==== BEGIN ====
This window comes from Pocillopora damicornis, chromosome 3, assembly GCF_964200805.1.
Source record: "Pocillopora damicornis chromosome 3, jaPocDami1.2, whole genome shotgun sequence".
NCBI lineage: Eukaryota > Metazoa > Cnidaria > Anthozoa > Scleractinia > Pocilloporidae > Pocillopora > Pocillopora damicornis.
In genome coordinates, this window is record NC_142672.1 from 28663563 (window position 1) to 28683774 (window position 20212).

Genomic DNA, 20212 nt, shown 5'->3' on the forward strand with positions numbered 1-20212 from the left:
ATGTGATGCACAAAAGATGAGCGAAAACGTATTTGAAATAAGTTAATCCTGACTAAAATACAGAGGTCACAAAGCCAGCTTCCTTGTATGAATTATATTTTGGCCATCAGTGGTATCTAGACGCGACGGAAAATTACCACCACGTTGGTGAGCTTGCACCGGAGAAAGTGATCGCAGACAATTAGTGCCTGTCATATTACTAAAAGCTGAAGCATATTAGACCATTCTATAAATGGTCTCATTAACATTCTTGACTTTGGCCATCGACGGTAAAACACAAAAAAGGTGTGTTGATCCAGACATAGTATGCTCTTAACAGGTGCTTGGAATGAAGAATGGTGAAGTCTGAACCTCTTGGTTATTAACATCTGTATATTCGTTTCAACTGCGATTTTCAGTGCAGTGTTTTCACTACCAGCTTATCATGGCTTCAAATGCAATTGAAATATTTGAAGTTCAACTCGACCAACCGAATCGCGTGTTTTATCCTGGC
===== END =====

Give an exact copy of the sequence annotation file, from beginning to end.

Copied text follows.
This window comes from Pocillopora damicornis, chromosome 3, assembly GCF_964200805.1.
Source record: "Pocillopora damicornis chromosome 3, jaPocDami1.2, whole genome shotgun sequence".
NCBI lineage: Eukaryota > Metazoa > Cnidaria > Anthozoa > Scleractinia > Pocilloporidae > Pocillopora > Pocillopora damicornis.
In genome coordinates, this window is record NC_142672.1 from 28663563 (window position 1) to 28683774 (window position 20212).

Genomic DNA, 20212 nt, shown 5'->3' on the forward strand with positions numbered 1-20212 from the left:
ATGTGATGCACAAAAGATGAGCGAAAACGTATTTGAAATAAGTTAATCCTGACTAAAATACAGAGGTCACAAAGCCAGCTTCCTTGTATGAATTATATTTTGGCCATCAGTGGTATCTAGACGCGACGGAAAATTACCACCACGTTGGTGAGCTTGCACCGGAGAAAGTGATCGCAGACAATTAGTGCCTGTCATATTACTAAAAGCTGAAGCATATTAGACCATTCTATAAATGGTCTCATTAACATTCTTGACTTTGGCCATCGACGGTAAAACACAAAAAAGGTGTGTTGATCCAGACATAGTATGCTCTTAACAGGTGCTTGGAATGAAGAATGGTGAAGTCTGAACCTCTTGGTTATTAACATCTGTATATTCGTTTCAACTGCGATTTTCAGTGCAGTGTTTTCACTACCAGCTTATCATGGCTTCAAATGCAATTGAAATATTTGAAGTTCAACTCGACCAACCGAATCGCGTGTTTTATCCTGGC